Results: Using the map-based pattern recognition procedure, we identified and delineated two separate hierarchical dengue incidence intensity clusters that comprise multiple mutually adjacent geographical units with high dengue incidence rates. We also found that that dengue incidence tends to peak simultaneously and homogeneously among the neighboring geographic units with high rates in the same cluster.

Conclusion: Beyond significance testing, this study is particularly desired by and useful for health authorities who require optimal characteristics of disease incidence patterns on maps and over time. Among the integrated components for effective prevention and control of dengue and dengue hemorrhagic fever are active surveillance and community-based integrated mosquito control, for which this study provides valuable inferences. Effective dengue prevention and control programs in Taiwan are critical, and have the added benefit of controlling the potential emergence of Zika.
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http://dx.doi.org/10.1186/s12879-018-3159-9DOI Listing
http://www.ncbi.nlm.nih.gov/pmc/articles/PMC5987425PMC
June 2018

Melatonin protects brain against ischemia/reperfusion injury by attenuating endoplasmic reticulum stress.

Int J Mol Med 2018 Jul 30;42(1):182-192. Epub 2018 Mar 30.

Neurophysiology Laboratory, Department of Surgery, National Cheng Kung University Hospital, College of Medicine, National Cheng Kung University, Tainan 70428, Taiwan, R.O.C.

Endoplasmic reticulum (ER) stress plays a vital role in mediating ischemic reperfusion damage in brain. In this study, we evaluated whether melatonin inhibits ER stress in cultured neurons exposed to oxygen and glucose deprivation (OGD) and in rats subjected to transient focal cerebral ischemia. Sprague-Dawley rats were treated with melatonin (5 mg/kg) or control at reperfusion onset after transient occlusion of the right middle cerebral artery (MCA) for 90 min. Brain infarction and hemorrhage within infarcts were measured. The expression of ER stress proteins of phosphorylation of PRKR‑like endoplasmic reticulum kinase (p-PERK), phosphorylation of eukaryotic translation initiation factor 2α (p-eIF2α), activating transcription factor 4 (ATF4) and C/EBP homologous protein (CHOP) were detected by western blotting and immunohistochemistry analysis. The terminal deoxynucleotidyltransferase-mediated dUTP nick end labeling (TUNEL) method, cleaved caspase-3 and cytochrome c were used to investigate cell apoptosis in OGD-induced cultured neurons. Our results demonstrated that animals treated with melatonin had significantly reduced infarction volumes and individual cortical lesion sizes as well as increased numbers of surviving neurons. Melatonin can significantly modulate protein levels by decreasing both p-PERK and p-eIF2α in the ischemic core and penumbra. Moreover, the expressions of ATF4 and CHOP were restrained in the ischemic core and penumbra, respectively. Furthermore, pretreatment with melatonin at 10-100 µM effectively reduced the levels of p-PERK and p-eIF2α in cultured neurons after OGD injury. Melatonin treatment also effectively decreased neuron apoptosis resulting from OGD-induced neuron injury. These results indicate that melatonin effectively attenuated post-ischemic ER stress after ischemic stroke.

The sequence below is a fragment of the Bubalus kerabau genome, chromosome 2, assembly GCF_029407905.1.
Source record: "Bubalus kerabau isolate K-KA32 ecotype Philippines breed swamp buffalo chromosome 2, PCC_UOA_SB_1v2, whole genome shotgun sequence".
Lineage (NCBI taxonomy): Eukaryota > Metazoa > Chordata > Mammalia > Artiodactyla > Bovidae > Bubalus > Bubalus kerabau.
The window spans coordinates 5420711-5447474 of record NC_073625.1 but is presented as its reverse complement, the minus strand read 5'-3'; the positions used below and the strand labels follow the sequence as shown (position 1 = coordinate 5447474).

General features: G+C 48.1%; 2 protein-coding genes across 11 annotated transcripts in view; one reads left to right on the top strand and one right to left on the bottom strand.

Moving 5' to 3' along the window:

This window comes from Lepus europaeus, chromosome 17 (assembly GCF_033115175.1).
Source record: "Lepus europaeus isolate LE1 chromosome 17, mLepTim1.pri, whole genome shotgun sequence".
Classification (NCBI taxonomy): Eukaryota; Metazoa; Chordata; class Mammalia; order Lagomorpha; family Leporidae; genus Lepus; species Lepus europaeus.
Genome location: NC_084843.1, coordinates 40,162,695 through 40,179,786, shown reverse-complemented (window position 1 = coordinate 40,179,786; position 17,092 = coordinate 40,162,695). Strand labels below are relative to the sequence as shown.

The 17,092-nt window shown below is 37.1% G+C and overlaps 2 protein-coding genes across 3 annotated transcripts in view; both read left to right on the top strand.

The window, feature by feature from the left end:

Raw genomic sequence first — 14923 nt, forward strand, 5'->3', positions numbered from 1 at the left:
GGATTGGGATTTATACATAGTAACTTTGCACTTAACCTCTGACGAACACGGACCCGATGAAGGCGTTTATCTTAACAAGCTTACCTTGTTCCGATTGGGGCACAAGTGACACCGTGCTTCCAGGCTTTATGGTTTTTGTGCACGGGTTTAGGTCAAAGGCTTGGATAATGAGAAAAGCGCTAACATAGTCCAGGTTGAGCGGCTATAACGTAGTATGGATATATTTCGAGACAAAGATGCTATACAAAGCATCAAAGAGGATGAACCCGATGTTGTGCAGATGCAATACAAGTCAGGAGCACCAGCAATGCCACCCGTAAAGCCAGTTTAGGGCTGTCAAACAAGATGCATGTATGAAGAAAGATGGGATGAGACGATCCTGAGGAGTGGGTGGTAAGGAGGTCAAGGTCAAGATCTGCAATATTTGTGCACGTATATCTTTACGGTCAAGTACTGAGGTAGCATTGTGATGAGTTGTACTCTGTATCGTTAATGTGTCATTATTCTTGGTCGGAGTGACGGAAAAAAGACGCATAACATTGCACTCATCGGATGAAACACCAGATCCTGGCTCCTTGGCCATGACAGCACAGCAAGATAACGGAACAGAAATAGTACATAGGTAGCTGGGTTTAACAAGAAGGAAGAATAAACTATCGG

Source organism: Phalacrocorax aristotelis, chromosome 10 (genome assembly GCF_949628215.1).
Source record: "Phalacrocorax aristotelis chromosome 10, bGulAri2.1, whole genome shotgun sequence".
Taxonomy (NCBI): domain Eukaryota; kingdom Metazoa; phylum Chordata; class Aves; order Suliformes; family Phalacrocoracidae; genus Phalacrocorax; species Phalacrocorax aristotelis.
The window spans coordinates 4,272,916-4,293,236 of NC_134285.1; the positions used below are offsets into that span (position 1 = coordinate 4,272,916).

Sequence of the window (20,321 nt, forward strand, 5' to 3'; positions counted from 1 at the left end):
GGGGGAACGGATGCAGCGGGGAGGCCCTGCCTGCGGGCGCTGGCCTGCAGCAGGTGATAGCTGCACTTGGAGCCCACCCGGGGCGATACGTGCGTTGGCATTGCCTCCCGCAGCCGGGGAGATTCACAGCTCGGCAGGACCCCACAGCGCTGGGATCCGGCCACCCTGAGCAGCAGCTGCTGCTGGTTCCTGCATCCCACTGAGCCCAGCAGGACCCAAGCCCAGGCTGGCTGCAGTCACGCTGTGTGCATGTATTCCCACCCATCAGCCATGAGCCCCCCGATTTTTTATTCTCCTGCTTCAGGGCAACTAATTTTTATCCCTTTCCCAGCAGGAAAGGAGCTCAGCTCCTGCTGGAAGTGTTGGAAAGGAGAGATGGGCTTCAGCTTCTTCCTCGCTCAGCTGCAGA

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http://dx.doi.org/10.3892/ijmm.2018.3607DOI Listing
http://www.ncbi.nlm.nih.gov/pmc/articles/PMC5979830PMC
July 2018

Mutations of KRAS/NRAS/BRAF predict cetuximab resistance in metastatic colorectal cancer patients.

Oncotarget 2016 Apr;7(16):22257-70

Division of Hematology-Oncology, Chang Gung Memorial Hospital, Kwei-Shan, Tao-Yuan 333, Taiwan.

Approximately 45% of metastatic colorectal cancer (mCRC) patients with wild-type KRAS exon 2 are resistant to cetuximab treatment. We set out to identify additional genetic markers that might predict the response to cetuximab treatment. Fifty-three wild-type KRAS exon 2 mCRC patients were treated with cetuximab/irinotecan-based chemotherapy as a first- or third-line therapy. The mutational statuses of 10 EGFR pathway genes were analyzed in primary tumors using next-generation sequencing. BRAF, PIK3CA, KRAS (exons 3 and 4), NRAS, PTEN, and AKT1 mutations were detected in 6, 6, 5, 4, 1, and 1 patient, respectively. Four of the BRAF mutations were non-V600 variants. Four tumors harbored multiple co-existing (complex) mutations. All patients with BRAF mutations or complex mutation patterns were cetuximab non-responders. All patients but one harboring KRAS, NRAS, or BRAF mutations were non-responders. Mutations in any one of these three genes were associated with a poor response rate (7.1%) and reduced survival (PFS = 8.0 months) compared to wild-type patients (74.4% and 11.6 months). Our data suggest that KRAS, NRAS, and BRAF mutations predict response to cetuximab treatment in mCRC patients.
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http://dx.doi.org/10.18632/oncotarget.8076DOI Listing
http://www.ncbi.nlm.nih.gov/pmc/articles/PMC5008360PMC
April 2016